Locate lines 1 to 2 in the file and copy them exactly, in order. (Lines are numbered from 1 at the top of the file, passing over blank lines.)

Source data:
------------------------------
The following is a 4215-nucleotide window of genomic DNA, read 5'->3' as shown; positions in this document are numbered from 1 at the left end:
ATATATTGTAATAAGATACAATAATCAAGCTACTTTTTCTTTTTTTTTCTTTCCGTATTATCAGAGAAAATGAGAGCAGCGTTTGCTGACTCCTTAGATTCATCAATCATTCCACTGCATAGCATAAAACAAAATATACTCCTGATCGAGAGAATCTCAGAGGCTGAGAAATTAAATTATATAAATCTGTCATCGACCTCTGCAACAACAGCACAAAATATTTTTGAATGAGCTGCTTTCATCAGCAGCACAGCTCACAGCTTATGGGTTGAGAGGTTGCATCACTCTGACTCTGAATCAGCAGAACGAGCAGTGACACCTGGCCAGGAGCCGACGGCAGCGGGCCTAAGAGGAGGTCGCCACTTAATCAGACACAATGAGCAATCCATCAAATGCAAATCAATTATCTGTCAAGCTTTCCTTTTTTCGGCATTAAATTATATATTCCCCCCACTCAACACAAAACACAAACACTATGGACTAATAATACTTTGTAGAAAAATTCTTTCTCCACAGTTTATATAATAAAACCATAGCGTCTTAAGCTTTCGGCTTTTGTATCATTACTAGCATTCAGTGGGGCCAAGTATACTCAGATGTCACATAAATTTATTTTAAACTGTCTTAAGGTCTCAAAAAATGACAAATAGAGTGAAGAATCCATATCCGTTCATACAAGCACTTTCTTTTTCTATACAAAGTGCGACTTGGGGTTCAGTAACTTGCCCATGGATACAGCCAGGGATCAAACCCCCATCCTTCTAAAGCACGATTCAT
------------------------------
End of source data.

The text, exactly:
The following is a 4215-nucleotide window of genomic DNA, read 5'->3' as shown; positions in this document are numbered from 1 at the left end:
ATATATTGTAATAAGATACAATAATCAAGCTACTTTTTCTTTTTTTTTCTTTCCGTATTATCAGAGAAAATGAGAGCAGCGTTTGCTGACTCCTTAGATTCATCAATCATTCCACTGCATAGCATAAAACAAAATATACTCCTGATCGAGAGAATCTCAGAGGCTGAGAAATTAAATTATATAAATCTGTCATCGACCTCTGCAACAACAGCACAAAATATTTTTGAATGAGCTGCTTTCATCAGCAGCACAGCTCACAGCTTATGGGTTGAGAGGTTGCATCACTCTGACTCTGAATCAGCAGAACGAGCAGTGACACCTGGCCAGGAGCCGACGGCAGCGGGCCTAAGAGGAGGTCGCCACTTAATCAGACACAATGAGCAATCCATCAAATGCAAATCAATTATCTGTCAAGCTTTCCTTTTTTCGGCATTAAATTATATATTCCCCCCACTCAACACAAAACACAAACACTATGGACTAATAATACTTTGTAGAAAAATTCTTTCTCCACAGTTTATATAATAAAACCATAGCGTCTTAAGCTTTCGGCTTTTGTATCATTACTAGCATTCAGTGGGGCCAAGTATACTCAGATGTCACATAAATTTATTTTAAACTGTCTTAAGGTCTCAAAAAATGACAAATAGAGTGAAGAATCCATATCCGTTCATACAAGCACTTTCTTTTTCTATACAAAGTGCGACTTGGGGTTCAGTAACTTGCCCATGGATACAGCCAGGGATCAAACCCCCATCCTTCTAAAGCACGATTCAT